The book begins autobiographically and conventionally stylistically but with a rather unconventional story. In “Nellie Mae” a woman, the poet’s mother, thought to be barren, adopts two children to keep her husband. Then, miraculously gives birth to a third, the poet, who in kind, brings his mother into his home in her last years. This poem and the next, “Let the Earth Have Him,” reflect the poet’s religious upbringing, and the struggle between the spiritual and the material, “dirt” signifying gay sex. The poet’s occupation as an undertaker keeps him close to this recurring corporeal/non-corporeal tension in the next poem, “Do Not Resuscitate” which is the scene of a vehicular suicide. Keeping his professional distance, the poet describes the suicide as “Bone-faced and bitter/orange skin stretched taut.” He mentions “a near empty Black Label bottle…in the pocket of his Denim jacket” and “a wallet, a letter and three more: //D//N/R//…down a chest whiter than comfort allows.” This very precise description of a fatal automobile collision puts the reader both in the driver’s seat and in the observer’s head.
“Skin” explores the sensuosity of the poet’s relationship to his partner. The poem contains some interesting and implicit poetic comparisons. The “day’s coffee” and “his own musk,” his partner’s “lips against my skin” followed by “whispering to a sleeping moth,” “love” a “new skin, … your lips broke open.”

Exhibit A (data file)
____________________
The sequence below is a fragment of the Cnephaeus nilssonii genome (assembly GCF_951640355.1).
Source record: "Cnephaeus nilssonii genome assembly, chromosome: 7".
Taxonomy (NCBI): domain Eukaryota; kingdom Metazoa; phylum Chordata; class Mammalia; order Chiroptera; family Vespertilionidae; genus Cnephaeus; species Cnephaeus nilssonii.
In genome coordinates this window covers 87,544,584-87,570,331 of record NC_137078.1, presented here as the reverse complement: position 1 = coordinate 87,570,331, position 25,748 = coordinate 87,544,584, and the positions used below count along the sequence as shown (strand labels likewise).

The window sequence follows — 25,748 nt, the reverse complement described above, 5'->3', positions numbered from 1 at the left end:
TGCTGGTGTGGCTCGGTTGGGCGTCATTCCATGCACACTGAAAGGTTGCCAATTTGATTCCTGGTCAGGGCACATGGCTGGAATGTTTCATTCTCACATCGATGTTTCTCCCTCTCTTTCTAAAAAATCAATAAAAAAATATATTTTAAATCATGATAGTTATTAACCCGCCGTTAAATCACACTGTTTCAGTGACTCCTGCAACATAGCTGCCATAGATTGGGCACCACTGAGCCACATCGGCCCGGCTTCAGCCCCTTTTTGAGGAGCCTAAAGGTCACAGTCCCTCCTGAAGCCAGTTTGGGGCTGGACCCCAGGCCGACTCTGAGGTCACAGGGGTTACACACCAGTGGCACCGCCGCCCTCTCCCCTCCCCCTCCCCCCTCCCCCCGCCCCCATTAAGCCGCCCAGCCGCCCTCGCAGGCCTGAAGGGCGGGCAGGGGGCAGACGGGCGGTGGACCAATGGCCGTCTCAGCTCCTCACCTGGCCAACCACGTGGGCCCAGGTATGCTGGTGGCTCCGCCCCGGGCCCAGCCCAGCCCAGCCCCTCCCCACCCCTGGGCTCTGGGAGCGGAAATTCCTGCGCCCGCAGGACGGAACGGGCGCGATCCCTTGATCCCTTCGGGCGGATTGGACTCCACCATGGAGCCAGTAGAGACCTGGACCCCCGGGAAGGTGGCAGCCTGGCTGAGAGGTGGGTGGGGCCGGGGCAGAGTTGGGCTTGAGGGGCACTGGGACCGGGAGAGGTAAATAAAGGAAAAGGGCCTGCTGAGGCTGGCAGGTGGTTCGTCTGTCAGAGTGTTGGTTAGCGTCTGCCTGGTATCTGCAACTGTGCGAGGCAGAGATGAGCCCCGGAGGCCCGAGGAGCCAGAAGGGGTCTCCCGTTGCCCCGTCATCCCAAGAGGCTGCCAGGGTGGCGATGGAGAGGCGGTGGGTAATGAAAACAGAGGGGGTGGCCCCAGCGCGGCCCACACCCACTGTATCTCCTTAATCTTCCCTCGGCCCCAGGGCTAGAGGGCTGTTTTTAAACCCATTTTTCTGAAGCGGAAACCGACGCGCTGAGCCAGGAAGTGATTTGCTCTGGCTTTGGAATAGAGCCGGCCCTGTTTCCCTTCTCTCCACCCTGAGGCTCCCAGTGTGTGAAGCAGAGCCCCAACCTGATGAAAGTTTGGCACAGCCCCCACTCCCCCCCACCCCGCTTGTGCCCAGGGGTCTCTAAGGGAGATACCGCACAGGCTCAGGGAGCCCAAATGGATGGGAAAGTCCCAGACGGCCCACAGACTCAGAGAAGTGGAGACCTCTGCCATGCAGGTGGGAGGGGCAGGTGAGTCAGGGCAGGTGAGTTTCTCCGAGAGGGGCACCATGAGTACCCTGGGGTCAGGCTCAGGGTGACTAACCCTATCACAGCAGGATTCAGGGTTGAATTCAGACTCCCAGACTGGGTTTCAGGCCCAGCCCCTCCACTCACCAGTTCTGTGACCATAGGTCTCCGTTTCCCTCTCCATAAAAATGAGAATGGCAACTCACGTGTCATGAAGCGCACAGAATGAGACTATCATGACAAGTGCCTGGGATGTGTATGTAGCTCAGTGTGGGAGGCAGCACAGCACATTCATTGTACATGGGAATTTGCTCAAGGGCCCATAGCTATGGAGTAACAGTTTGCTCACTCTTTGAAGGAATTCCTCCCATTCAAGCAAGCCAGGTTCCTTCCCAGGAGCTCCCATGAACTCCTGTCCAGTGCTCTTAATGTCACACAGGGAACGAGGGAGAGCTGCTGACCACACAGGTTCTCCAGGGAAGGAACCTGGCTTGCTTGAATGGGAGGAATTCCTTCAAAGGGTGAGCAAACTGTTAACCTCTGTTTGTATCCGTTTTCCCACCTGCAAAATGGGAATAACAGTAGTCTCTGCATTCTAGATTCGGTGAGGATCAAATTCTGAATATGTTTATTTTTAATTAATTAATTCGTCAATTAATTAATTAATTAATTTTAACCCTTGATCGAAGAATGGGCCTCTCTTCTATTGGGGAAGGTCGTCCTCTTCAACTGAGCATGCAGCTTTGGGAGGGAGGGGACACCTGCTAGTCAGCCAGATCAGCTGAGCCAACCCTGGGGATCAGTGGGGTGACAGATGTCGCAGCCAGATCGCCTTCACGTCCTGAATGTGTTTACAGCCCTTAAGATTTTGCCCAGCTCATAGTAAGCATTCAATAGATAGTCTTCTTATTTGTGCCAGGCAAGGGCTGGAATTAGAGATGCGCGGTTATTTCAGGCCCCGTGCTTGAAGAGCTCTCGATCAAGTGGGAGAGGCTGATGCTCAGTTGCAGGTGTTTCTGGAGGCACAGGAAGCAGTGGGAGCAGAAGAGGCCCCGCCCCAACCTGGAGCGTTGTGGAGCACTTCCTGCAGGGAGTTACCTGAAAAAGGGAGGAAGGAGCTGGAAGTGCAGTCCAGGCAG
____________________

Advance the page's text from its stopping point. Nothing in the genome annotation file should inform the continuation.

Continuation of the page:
The poem “Some birthday” describes six birthday photos recording their gay and lesbian friends and partners, quoting gay poets, and at the same time, the artistic denial of the poet’s partner that these are not able to capture him: “I AM NOT IN THE POEMS/AND NOW NOT THE POEM!!!!!!” the poet himself also “always doubting.” “Birch Coffee” continues the corporeal/non-corporeal debate adding temporality. We “have lost control and time/which only exists in watches.” The poet laments: “How can I make you understand/you are more to me than a body,”
The chapbook’s title poem is a remembrance of a romance of two partners, one a Chilean, whose cheeks bloomed like “great roses” while the poet sat with them and his own partner and heard “music in the park grow into a grand piano.” Tragically in the next stanza, “Mauricio’s homeland, his Chile, felt his pulse, took him for soil, sent you away: holding onto Proust:” the partner left behind not being able to find Mauricio’s spirit again at a Frank O’Hara festival on Fire Island. Here Pennington shows the power of his poetry, in these phrases’ rhythm and the reintroduction of the temporality leitmotif.